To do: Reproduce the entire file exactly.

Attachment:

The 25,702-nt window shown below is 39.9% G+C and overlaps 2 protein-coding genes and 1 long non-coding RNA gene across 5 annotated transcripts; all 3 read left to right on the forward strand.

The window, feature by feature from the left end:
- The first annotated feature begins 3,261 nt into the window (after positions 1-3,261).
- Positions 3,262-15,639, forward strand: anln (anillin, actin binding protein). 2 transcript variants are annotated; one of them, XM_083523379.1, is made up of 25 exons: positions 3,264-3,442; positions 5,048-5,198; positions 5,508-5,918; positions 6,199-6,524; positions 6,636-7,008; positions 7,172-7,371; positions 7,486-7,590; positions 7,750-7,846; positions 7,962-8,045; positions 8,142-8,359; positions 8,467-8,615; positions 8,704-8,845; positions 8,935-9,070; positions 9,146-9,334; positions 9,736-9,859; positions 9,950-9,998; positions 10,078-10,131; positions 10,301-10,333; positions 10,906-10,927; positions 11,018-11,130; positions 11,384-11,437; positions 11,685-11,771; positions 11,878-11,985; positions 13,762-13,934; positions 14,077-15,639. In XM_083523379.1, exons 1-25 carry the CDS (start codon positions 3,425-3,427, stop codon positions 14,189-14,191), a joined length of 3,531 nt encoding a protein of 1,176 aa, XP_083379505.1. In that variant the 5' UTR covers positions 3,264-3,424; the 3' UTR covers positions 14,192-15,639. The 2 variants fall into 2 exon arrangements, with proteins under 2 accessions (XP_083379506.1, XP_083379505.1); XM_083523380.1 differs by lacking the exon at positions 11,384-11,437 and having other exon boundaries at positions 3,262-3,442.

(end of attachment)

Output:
The 25,702-nt window shown below is 39.9% G+C and overlaps 2 protein-coding genes and 1 long non-coding RNA gene across 5 annotated transcripts; all 3 read left to right on the forward strand.

The window, feature by feature from the left end:
- The first annotated feature begins 3,261 nt into the window (after positions 1-3,261).
- Positions 3,262-15,639, forward strand: anln (anillin, actin binding protein). 2 transcript variants are annotated; one of them, XM_083523379.1, is made up of 25 exons: positions 3,264-3,442; positions 5,048-5,198; positions 5,508-5,918; positions 6,199-6,524; positions 6,636-7,008; positions 7,172-7,371; positions 7,486-7,590; positions 7,750-7,846; positions 7,962-8,045; positions 8,142-8,359; positions 8,467-8,615; positions 8,704-8,845; positions 8,935-9,070; positions 9,146-9,334; positions 9,736-9,859; positions 9,950-9,998; positions 10,078-10,131; positions 10,301-10,333; positions 10,906-10,927; positions 11,018-11,130; positions 11,384-11,437; positions 11,685-11,771; positions 11,878-11,985; positions 13,762-13,934; positions 14,077-15,639. In XM_083523379.1, exons 1-25 carry the CDS (start codon positions 3,425-3,427, stop codon positions 14,189-14,191), a joined length of 3,531 nt encoding a protein of 1,176 aa, XP_083379505.1. In that variant the 5' UTR covers positions 3,264-3,424; the 3' UTR covers positions 14,192-15,639. The 2 variants fall into 2 exon arrangements, with proteins under 2 accessions (XP_083379506.1, XP_083379505.1); XM_083523380.1 differs by lacking the exon at positions 11,384-11,437 and having other exon boundaries at positions 3,262-3,442.